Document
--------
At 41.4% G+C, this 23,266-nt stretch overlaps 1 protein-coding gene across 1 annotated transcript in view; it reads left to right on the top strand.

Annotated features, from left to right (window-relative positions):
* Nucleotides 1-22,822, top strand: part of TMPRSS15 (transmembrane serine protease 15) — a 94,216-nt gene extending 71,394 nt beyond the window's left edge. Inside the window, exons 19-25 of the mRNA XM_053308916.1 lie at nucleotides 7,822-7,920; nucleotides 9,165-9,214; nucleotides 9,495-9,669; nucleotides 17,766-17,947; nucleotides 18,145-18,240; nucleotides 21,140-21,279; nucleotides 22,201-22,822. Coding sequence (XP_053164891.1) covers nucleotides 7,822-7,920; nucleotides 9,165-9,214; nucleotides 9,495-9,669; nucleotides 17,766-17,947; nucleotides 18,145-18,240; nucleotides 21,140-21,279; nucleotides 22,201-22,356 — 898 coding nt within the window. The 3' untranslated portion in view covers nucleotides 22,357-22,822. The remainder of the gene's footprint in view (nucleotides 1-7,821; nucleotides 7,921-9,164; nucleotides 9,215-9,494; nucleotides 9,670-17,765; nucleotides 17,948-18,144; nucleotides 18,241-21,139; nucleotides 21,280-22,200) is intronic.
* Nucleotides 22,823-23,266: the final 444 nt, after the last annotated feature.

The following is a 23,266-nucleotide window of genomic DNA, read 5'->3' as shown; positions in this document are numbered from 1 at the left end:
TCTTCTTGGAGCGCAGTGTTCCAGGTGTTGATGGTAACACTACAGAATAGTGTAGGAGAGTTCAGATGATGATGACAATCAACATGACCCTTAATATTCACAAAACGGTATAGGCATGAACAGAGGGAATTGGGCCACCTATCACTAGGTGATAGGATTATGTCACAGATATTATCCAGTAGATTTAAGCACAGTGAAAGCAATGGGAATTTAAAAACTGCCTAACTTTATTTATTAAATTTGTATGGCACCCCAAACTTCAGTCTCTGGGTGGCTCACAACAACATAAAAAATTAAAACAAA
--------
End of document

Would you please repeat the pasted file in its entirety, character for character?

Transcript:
At 41.4% G+C, this 23,266-nt stretch overlaps 1 protein-coding gene across 1 annotated transcript in view; it reads left to right on the top strand.

Annotated features, from left to right (window-relative positions):
* Nucleotides 1-22,822, top strand: part of TMPRSS15 (transmembrane serine protease 15) — a 94,216-nt gene extending 71,394 nt beyond the window's left edge. Inside the window, exons 19-25 of the mRNA XM_053308916.1 lie at nucleotides 7,822-7,920; nucleotides 9,165-9,214; nucleotides 9,495-9,669; nucleotides 17,766-17,947; nucleotides 18,145-18,240; nucleotides 21,140-21,279; nucleotides 22,201-22,822. Coding sequence (XP_053164891.1) covers nucleotides 7,822-7,920; nucleotides 9,165-9,214; nucleotides 9,495-9,669; nucleotides 17,766-17,947; nucleotides 18,145-18,240; nucleotides 21,140-21,279; nucleotides 22,201-22,356 — 898 coding nt within the window. The 3' untranslated portion in view covers nucleotides 22,357-22,822. The remainder of the gene's footprint in view (nucleotides 1-7,821; nucleotides 7,921-9,164; nucleotides 9,215-9,494; nucleotides 9,670-17,765; nucleotides 17,948-18,144; nucleotides 18,241-21,139; nucleotides 21,280-22,200) is intronic.
* Nucleotides 22,823-23,266: the final 444 nt, after the last annotated feature.

The following is a 23,266-nucleotide window of genomic DNA, read 5'->3' as shown; positions in this document are numbered from 1 at the left end:
TCTTCTTGGAGCGCAGTGTTCCAGGTGTTGATGGTAACACTACAGAATAGTGTAGGAGAGTTCAGATGATGATGACAATCAACATGACCCTTAATATTCACAAAACGGTATAGGCATGAACAGAGGGAATTGGGCCACCTATCACTAGGTGATAGGATTATGTCACAGATATTATCCAGTAGATTTAAGCACAGTGAAAGCAATGGGAATTTAAAAACTGCCTAACTTTATTTATTAAATTTGTATGGCACCCCAAACTTCAGTCTCTGGGTGGCTCACAACAACATAAAAAATTAAAACAAA